We rang the door bell to find no one home and so we proceeded home. Again, my little buddy toddled along. This time, however, the princess decided she didn't want to ride the tricycle any longer. She didn't want to push it either, claiming the pavement was too hot.
A teachable moment!
I informed her that it had been her choice to ride the tricycle and her choice to do so without shoes. It was therefore her responsibility to return the tricycle to its proper location in the garage. It was her choices that got her into this situation and therefore up to her to get herself out. I'd stand by for moral support and verbal suggestions, but I wasn't about to bail her out.
She started to whine and whimper. When I walked away, her cries and protests got louder. Dolores, an elderly neighbor came out of her house to see what the trouble was, spoke with the princess briefly and seeing that I was about 20 meters away, chose to return to her sanctuary.
All the while my little buddy was running up and down the driveways, across the neighborhood lawns and generally being a typical, active little boy. Envision in your mind, Billy, the little guy in Bill Keane's Family Circus cartoons.
About 10 minutes into the ordeal, the princess began to claim she had to go potty. Typical for her... she always has to go when she gets angry. My response, "Well, you better hurry then. Or, if you'd prefer, you can get down off the bike and run home to potty. But, you will still need to go back for the bike when you are done." She, of course, didn't like this one bit. She proceeded to protest and scream variations of, "I can't! I'm too tired. It's too hot. I can't move. My legs are frozen. It hurts. I have a sliver. It's too hard."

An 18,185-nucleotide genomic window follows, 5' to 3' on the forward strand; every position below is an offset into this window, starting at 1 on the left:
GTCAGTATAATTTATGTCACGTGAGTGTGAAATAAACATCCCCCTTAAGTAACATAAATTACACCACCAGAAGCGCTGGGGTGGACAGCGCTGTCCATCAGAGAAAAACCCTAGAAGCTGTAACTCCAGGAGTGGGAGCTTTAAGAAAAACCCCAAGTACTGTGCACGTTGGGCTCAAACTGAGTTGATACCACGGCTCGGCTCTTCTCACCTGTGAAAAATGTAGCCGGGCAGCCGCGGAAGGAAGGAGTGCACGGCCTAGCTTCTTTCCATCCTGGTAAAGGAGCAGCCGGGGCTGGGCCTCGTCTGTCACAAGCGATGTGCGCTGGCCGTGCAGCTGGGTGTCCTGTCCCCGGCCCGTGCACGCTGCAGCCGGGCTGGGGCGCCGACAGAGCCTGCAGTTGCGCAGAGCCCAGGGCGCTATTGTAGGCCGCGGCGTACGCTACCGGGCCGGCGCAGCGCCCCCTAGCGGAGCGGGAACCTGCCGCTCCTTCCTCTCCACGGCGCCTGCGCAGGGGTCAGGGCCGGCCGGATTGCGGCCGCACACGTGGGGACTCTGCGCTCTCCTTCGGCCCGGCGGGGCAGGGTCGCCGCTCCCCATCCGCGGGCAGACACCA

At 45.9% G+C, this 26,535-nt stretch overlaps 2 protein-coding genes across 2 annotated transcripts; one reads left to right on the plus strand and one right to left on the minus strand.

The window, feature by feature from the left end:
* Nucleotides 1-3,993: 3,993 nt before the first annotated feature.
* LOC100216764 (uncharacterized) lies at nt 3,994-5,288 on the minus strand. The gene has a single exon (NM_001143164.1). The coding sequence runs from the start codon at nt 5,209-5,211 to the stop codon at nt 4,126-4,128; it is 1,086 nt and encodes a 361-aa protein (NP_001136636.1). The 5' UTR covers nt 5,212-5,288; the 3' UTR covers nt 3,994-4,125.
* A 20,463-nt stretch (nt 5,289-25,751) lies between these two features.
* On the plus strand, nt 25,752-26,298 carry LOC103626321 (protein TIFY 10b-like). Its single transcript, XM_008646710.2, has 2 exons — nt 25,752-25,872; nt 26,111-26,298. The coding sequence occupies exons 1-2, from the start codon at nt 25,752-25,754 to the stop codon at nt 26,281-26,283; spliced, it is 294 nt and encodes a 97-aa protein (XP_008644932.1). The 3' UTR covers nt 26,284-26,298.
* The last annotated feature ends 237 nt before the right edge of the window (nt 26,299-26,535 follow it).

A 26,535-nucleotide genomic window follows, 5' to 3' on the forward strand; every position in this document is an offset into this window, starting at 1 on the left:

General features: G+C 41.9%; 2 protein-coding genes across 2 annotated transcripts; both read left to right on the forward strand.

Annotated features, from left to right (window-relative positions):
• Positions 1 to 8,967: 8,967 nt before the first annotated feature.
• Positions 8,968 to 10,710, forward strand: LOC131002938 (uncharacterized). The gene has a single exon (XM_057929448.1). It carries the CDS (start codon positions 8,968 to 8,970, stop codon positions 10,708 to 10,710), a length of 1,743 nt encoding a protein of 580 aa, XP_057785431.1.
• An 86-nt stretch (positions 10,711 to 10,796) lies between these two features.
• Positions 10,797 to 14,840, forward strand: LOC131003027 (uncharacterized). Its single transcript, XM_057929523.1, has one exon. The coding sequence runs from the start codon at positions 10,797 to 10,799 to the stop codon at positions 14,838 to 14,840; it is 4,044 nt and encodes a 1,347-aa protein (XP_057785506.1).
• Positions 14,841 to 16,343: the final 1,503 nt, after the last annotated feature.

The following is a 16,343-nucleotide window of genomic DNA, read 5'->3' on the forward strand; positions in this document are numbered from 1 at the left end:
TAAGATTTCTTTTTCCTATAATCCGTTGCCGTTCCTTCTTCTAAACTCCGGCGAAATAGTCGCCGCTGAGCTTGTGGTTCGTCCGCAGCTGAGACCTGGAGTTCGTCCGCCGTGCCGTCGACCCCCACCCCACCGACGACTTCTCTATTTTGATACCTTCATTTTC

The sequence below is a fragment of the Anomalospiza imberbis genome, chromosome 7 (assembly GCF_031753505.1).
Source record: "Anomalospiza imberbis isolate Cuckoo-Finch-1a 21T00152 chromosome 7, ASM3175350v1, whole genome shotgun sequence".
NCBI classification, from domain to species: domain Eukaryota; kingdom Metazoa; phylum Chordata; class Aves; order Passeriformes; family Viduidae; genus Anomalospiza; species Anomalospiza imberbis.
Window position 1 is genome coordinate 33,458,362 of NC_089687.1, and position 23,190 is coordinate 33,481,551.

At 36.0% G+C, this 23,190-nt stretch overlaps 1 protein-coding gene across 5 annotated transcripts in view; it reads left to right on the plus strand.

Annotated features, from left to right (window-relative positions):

Eventually, as I was helping my buddy to clean up a minor mess he made on the garage floor, the princess comes running in as she is holding herself. Apparantly, nature's call couldn't wait any longer. She went in the house briefly and when she returned, she was a little surprised that I meant what I had said earlier in that she would still have to go back for the bike. "If you don't want someone else to take it, Sweetie, you better go get it."
At this point, my buddy spills his little Starbucks drink on the garage floor. Great! Another mess to attend to... as I proceed to take care of yet another mishap, I hear a woman talking with the princess. I go out to see who has come to her aide and I see my girlfriend from 3 houses down pushing the princess on the bike. To the princess, she must have looked like an angel sent from heaven. But, I, being the devil incarnate, stepped in and asked that she not assist the princess. I wanted her to learn that she must take care of herself. That she was highly capable of getting home on her own and that her perdicament was a result of her own choices. At this point, the princess had only to cross the street and get up our driveway (no worries, there is very little traffic).
On a side note, my girlfriend has 3 children (a girl of 5 years, a boy of 3 years, and a newborn girl of about 3 months). One afternoon shortly after the baby was born, we were chatting and she commented that she didn't know what she was going to do when her parents (who'd come up to help when the baby was born) left. Naively, I replied that her eldest would certainly be a big help. "Are you kidding?" was her response. "She can't even dress herself!" Oh my. Donald is definately right when he says in his recent post Instant Karma, Slow Nirvana, "Every one of us – whether we realize it or not – is in training for something. All of the small actions and decisions we made in the past, and continue today, impact the people we will become tomorrow." However, I think it is much bigger than that. I believe that the small actions and decisions we make not only impact us as individuals, but also impact our children and the adults they will become.
In addition to her cries of helplessness and protest, the princess kept asking me to help her. "I want you to help me! I can't do it myself!" All the while I kept reminding her that she simply needed to change her attitude. Attitude happens to be the new theme at her dojo (karate school). As I saw it, this was the perfect opportunity to teach her the value of a postitive attitude. I thereby encouraged her to change her mindset. "Instead of screaming, 'I can't!' Try screaming, 'I can do it. I know I can.' It is all a matter of changing your attitude."
After about 30 minutes... she finally reached the garage. I picked her up and gave her a huge hug. "You did it, Sweetie! You did it yourself. I knew you could. Great job! Your brother is out in the backyard playing. Would you like to join him?" She asked for a sippy cup of lemonade. "Sure thing! Do you want to help me make it?"